Taking the lane, and making our cities safe for all

“Vehicular cycling” and the Slow Bicycle Movement

Also published at Resilience.org.

The “vehicular cycling” approach promoted by John Forester can be a great help to all of us who have to ride on busy streets dominated by cars. Yet I think there are good reasons why this approach has always had limited appeal.

In this second installment of a two-part essay I compare the vehicular cycling approach to what is arguably a much stronger social force – the Slow Bicycling movement.1 (Part one of the essay is here.)

When I took up urban cycling in Toronto at the beginning of the 1980s, Forester’s insights were just what I needed to hear. I had quickly come to the conclusion that a bicycle was a beautifully appropriate technology for getting around in cities, and I’d be damned if I would accept that most streets should be ceded to cars and trucks.

In his book Effective Cycling2 Forester called his approach “vehicular cycling”, and he helped me to understand that a cyclist in motor traffic is generally safest when behaving like a driver and asserting the rights of a driver.

Take The Lane

Several basic ideas are key. First, an urban cyclist is safer riding on the road than on the sidewalk. That is because at the many intersections – both driveways and cross streets – drivers are not habituated to looking at sidewalks for anything faster than a pedestrian, and they may well turn right into a fast-moving cyclist. When the cyclist stays out in the road, right in the normal line of vision of motorists, the cyclist is seen early enough for the driver to slow down.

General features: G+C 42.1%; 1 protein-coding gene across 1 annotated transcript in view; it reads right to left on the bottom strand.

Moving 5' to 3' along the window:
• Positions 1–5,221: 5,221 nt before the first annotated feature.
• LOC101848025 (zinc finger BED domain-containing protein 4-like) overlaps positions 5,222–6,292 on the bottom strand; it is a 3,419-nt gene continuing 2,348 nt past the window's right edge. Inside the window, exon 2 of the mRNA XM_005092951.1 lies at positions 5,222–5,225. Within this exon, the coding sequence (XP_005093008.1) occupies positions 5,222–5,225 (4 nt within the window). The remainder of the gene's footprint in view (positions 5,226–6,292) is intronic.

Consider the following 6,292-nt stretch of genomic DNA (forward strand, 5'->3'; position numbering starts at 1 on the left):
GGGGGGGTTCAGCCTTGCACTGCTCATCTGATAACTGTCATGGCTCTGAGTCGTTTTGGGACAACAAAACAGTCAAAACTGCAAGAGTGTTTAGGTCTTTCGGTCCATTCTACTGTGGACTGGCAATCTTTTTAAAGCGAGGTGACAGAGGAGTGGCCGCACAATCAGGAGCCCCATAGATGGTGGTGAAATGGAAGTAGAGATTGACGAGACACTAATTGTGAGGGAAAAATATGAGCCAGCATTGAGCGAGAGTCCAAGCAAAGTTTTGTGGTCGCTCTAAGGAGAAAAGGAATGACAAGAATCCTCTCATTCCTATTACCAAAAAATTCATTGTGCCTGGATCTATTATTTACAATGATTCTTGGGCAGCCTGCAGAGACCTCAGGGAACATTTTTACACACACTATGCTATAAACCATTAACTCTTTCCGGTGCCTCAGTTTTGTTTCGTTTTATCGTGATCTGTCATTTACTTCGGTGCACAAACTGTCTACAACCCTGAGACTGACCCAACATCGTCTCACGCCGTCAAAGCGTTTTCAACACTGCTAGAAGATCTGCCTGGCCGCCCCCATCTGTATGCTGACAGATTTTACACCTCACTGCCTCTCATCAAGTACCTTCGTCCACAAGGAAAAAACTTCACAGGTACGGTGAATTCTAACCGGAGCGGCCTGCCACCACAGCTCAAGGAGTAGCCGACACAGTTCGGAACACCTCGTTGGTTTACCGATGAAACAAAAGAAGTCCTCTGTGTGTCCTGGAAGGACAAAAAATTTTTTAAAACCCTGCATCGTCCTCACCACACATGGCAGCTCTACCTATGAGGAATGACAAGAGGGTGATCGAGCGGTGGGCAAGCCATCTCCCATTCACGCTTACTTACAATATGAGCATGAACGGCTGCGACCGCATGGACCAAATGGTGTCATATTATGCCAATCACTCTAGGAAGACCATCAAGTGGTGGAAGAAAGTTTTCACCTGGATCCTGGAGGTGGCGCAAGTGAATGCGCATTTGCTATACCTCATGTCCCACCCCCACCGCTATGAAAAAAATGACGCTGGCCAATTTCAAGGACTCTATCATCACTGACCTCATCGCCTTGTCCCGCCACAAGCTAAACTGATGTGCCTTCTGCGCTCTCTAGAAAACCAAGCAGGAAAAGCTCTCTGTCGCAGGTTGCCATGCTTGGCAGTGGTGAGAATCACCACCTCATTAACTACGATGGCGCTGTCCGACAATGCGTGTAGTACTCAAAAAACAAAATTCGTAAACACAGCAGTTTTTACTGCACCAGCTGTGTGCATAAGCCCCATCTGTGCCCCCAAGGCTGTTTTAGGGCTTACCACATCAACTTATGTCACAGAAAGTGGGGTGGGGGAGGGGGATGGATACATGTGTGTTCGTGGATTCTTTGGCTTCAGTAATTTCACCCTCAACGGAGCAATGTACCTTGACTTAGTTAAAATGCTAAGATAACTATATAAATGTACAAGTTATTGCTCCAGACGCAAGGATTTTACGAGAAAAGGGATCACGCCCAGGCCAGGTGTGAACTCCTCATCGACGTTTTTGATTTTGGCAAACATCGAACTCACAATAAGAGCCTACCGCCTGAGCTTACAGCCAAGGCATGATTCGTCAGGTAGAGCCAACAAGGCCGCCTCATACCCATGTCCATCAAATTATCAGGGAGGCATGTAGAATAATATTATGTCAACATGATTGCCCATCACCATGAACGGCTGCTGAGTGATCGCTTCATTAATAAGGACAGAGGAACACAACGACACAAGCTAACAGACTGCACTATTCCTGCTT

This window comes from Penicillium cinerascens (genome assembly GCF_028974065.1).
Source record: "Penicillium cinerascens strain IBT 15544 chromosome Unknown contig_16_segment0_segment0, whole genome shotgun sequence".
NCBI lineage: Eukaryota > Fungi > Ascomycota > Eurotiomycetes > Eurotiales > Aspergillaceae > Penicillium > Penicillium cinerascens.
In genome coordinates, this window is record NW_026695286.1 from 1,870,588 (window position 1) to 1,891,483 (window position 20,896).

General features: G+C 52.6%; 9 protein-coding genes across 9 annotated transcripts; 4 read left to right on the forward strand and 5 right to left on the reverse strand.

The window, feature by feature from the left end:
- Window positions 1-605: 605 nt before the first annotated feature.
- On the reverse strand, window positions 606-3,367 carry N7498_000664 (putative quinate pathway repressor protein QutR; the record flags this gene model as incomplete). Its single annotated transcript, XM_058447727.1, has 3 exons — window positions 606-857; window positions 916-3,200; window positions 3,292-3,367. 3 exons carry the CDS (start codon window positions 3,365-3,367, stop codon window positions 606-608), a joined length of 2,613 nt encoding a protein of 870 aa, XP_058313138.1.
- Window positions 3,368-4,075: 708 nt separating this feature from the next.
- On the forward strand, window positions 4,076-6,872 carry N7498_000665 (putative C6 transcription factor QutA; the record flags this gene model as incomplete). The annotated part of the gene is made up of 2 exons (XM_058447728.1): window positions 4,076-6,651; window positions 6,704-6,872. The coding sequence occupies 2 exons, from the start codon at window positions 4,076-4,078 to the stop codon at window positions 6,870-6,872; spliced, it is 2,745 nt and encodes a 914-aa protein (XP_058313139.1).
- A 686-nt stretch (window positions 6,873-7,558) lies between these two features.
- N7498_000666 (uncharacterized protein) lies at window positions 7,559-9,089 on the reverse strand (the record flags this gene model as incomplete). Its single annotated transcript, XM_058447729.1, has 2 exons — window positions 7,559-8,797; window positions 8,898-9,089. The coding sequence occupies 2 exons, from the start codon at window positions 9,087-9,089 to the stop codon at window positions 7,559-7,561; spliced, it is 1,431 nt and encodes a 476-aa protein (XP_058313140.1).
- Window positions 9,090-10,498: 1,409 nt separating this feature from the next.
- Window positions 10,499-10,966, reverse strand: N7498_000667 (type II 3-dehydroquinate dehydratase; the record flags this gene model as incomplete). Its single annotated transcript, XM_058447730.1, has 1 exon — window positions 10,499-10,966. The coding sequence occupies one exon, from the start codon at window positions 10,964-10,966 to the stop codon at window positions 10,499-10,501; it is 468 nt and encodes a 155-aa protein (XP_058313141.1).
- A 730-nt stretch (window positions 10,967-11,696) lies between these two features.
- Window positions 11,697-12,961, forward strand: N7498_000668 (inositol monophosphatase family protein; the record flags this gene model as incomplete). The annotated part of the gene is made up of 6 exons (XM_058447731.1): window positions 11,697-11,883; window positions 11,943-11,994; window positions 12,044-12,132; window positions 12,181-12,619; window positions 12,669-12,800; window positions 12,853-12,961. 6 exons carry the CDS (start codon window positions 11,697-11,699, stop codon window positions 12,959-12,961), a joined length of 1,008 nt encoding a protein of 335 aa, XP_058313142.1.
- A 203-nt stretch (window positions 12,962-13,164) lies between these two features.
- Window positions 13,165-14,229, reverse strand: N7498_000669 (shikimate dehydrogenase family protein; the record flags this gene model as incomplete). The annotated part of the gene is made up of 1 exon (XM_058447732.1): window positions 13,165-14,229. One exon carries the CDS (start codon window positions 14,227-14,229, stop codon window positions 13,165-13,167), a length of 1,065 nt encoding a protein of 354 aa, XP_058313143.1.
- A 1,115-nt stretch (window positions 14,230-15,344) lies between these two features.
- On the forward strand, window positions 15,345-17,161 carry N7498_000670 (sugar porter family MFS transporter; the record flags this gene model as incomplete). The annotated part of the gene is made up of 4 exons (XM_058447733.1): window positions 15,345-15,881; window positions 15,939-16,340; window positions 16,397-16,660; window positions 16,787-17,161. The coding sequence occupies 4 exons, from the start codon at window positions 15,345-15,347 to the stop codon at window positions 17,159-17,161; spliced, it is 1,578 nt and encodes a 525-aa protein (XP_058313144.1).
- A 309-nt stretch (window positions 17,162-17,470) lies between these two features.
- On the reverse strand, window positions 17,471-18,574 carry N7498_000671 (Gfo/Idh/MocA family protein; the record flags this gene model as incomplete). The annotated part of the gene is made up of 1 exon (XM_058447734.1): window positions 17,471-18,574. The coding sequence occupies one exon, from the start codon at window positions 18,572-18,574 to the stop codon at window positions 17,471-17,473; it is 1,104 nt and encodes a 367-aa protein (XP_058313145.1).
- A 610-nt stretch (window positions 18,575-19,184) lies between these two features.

Second, a cyclist should not hug the curb, but should take and hold a place well out into the lane. Again, the cyclist should be in the normal line of vision of drivers, and in addition should avoid near-curb hazards such as sewer grates, road-edge potholes, and debris in gutters. It’s particularly important not to weave in and out between parked cars.

When a lane is too narrow to allow a car to safely pass a cyclist within that lane, the cyclist should move right into the middle of the lane, so that a driver will slow down until it is safe to pull around in the next lane.

An extension of the “take the lane” idea is that cyclists should take the appropriate lane. For example, when coming to an intersection with a right-hand turn lane, a cyclist going straight through should move out of that lane into the through lane. When approaching an intersection with a left turn lane, urban cyclists can often safely move right across the roadway into the left turn lane. (These examples assume North American driving conventions; cyclists in Britain would follow the same principles adjusted for left-side driving.)